Easter Time (Semana Santa Holy Week)

We hope you all have a great break and make the most of your time off with friends and family over the spring time break.We have to legally close for the national bank holidays but we’ll be out and about in the Hondon area and you can call our mobile number or email us if it is urgent.

Easter is a very important festival in Spain for obvious religious reasons. The event is well over a week, starting with Palm Sunday before the Good Friday and of course that whole weekend sees Spanish families get together to celebrate and worship.

» Find out What’s On Near You for Easter

So, Easter Eggs are a rarity here, but they do have chocolate treats along with the more serious church events. If you get a chance to attend a local parade or ceremony you should do, as the Spanish love to dress up (very glamorous) for Easter and the children are a big part of the festivities too.

» Learn About Semana Santa in Spain

Wikipedia says: Spain is known especially for its Holy Week traditions or Semana Santa. The celebration of Holy Week regarding popular piety relies almost exclusively on the processions of the brotherhoods or fraternities.

Check out YouTube for Easter Parades

These associations have their origins in the Middle Age, but a number of them were created during the Baroque Period, inspired by the Counterreformation and also during the 20th and 21st centuries. The membership is usually open to any Catholic person and family tradition is an important element to become a member or “brother” (hermano).  Some major differences between Spanish regions are noticeable in this event: Holy Week sees its most glamorous celebrations in the region of Andalusia, particularly in Málaga and Seville, while those of Castile and Leon see the more sombre and solemn processions, typified by Semana Santa at Zamora and Valladolid. This is a religious holiday.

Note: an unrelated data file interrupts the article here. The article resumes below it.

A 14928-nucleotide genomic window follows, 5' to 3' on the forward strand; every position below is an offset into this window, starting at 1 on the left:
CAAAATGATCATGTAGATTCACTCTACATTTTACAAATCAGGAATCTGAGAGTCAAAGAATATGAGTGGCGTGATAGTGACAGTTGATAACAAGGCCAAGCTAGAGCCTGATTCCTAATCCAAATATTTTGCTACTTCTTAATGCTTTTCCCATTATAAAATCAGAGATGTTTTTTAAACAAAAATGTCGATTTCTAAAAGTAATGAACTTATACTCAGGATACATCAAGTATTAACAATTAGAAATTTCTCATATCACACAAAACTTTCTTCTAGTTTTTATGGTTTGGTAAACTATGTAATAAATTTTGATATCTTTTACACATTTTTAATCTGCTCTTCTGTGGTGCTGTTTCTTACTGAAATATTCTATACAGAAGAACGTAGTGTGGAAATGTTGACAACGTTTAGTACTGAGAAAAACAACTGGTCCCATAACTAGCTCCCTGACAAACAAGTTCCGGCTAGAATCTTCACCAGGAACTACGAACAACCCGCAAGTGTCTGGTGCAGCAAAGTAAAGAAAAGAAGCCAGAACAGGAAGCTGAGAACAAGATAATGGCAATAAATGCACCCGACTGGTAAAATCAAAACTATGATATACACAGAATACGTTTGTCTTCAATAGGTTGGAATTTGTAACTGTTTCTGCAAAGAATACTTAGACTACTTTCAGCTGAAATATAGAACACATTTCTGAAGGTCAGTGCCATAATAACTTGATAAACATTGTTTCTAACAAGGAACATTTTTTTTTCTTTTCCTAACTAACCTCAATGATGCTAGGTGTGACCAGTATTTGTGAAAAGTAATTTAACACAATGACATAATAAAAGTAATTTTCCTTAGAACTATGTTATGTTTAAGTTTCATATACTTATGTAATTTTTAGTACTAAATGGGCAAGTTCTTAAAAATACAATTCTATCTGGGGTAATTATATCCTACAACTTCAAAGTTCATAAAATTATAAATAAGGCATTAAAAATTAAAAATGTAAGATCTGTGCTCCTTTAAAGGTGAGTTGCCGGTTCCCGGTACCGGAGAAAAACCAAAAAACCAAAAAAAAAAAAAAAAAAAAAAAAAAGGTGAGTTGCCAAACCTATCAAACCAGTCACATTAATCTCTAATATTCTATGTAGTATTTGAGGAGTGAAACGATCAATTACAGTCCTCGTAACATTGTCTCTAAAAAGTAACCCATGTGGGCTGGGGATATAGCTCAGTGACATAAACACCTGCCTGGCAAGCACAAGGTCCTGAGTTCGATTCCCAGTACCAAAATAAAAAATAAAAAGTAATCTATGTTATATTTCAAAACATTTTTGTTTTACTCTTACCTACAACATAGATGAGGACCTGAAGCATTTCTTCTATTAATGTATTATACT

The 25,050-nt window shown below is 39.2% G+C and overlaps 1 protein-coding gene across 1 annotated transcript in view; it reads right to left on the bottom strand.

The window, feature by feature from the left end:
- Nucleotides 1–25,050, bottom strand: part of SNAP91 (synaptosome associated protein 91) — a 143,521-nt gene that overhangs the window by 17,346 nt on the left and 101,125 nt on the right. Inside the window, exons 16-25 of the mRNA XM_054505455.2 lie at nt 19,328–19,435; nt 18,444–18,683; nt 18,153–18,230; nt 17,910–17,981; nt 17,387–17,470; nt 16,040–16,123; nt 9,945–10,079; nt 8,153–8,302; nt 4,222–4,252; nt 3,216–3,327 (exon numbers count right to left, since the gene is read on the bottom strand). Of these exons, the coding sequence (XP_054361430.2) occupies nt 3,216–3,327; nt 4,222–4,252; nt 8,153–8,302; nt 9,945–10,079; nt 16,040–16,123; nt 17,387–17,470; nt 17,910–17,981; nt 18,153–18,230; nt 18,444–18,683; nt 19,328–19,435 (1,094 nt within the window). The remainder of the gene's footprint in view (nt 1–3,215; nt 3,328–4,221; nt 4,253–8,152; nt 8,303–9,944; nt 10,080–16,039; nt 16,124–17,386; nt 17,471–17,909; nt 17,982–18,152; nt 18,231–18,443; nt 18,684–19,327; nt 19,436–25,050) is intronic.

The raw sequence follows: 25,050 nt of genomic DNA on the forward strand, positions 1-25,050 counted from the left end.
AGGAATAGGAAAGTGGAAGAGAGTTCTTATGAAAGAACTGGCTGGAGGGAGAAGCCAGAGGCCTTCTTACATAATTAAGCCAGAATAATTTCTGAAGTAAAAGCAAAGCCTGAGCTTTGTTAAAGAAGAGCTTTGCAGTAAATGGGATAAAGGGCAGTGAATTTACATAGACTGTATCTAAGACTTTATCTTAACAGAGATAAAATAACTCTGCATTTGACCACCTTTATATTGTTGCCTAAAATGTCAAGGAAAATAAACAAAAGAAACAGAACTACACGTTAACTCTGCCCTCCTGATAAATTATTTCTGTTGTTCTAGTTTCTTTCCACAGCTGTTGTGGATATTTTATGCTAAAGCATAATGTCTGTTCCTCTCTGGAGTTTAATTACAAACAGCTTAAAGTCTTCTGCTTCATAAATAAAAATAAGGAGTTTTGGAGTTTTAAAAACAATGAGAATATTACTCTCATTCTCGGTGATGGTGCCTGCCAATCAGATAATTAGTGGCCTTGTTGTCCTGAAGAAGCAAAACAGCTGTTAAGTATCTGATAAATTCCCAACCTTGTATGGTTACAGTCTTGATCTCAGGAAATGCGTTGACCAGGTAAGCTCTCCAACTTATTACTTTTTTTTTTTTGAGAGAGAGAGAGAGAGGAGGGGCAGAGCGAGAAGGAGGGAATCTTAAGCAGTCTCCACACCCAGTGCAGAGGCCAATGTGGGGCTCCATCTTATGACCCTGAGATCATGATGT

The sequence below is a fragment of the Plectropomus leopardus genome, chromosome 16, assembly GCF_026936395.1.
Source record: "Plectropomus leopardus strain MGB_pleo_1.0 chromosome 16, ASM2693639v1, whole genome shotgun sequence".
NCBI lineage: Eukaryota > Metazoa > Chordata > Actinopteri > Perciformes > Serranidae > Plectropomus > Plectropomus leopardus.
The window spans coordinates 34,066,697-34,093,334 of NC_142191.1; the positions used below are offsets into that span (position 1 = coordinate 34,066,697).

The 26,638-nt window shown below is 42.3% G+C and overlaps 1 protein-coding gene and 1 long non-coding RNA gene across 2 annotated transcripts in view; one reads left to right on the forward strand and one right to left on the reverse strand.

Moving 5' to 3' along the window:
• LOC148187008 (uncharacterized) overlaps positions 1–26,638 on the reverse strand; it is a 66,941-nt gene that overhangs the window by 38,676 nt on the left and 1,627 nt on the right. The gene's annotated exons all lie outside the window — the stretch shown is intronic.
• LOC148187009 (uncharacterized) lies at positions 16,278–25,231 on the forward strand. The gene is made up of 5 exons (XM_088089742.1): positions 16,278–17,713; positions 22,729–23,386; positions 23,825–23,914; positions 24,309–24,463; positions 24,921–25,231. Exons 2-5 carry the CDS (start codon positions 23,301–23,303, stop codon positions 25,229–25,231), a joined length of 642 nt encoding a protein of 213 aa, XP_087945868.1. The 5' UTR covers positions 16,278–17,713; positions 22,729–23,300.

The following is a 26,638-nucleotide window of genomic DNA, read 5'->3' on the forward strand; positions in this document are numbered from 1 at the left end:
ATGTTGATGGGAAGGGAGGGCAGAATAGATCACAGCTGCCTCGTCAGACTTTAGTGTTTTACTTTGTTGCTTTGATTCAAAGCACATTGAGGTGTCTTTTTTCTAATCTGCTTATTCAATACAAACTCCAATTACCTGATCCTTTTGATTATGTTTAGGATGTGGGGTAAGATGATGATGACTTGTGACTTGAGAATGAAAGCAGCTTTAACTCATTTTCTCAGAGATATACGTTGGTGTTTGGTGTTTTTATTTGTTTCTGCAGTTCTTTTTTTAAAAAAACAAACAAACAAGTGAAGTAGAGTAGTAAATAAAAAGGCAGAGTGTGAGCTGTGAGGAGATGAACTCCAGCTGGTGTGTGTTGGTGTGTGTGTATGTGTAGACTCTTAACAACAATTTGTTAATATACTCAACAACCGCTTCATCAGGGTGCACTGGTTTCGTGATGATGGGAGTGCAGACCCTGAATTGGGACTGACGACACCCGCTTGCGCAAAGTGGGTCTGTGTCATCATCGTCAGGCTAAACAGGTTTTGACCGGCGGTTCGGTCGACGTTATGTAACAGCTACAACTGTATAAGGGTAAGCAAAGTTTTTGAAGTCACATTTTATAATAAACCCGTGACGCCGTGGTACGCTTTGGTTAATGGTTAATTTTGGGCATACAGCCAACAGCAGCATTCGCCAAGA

A common feature in Spain is the almost general usage of the nazareno or penitential robe for some of the participants in the processions. This garment consists in a tunic, a hood with conical tip (capirote) used to conceal the face of the wearer, and sometimes a cloak. The exact colors and forms of these robes depend on the particular procession. The robes were widely used in the medieval period for penitents, who could demonstrate their penance while still masking their identity. These nazarenos carry processional candles or rough-hewn wooden crosses, may walk the city streets barefoot, and, in some places may carry shackles and chains on their feet as penance. In some areas, sections of the participants wear dress freely inspired by the uniforms of the Roman Legion.

The other common feature is that every brotherhood carries magnificent “Pasos” or floats with sculptures that depict different scenes from the gospels related to the Passion of Christ or the Sorrows of Virgin Mary. Many of these floats are art pieces created by Spanish artists such as Gregorio Fernandez, Juan de Mesa, Martínez Montañés or Mariano Benlliure. Brotherhoods have owned and preserved these “pasos” for centuries in some cases. Usually, the “pasos” are accompanied by Marching bands performing “Marchas procesionales” a specific type of compositions, devoted to the images and fraternities.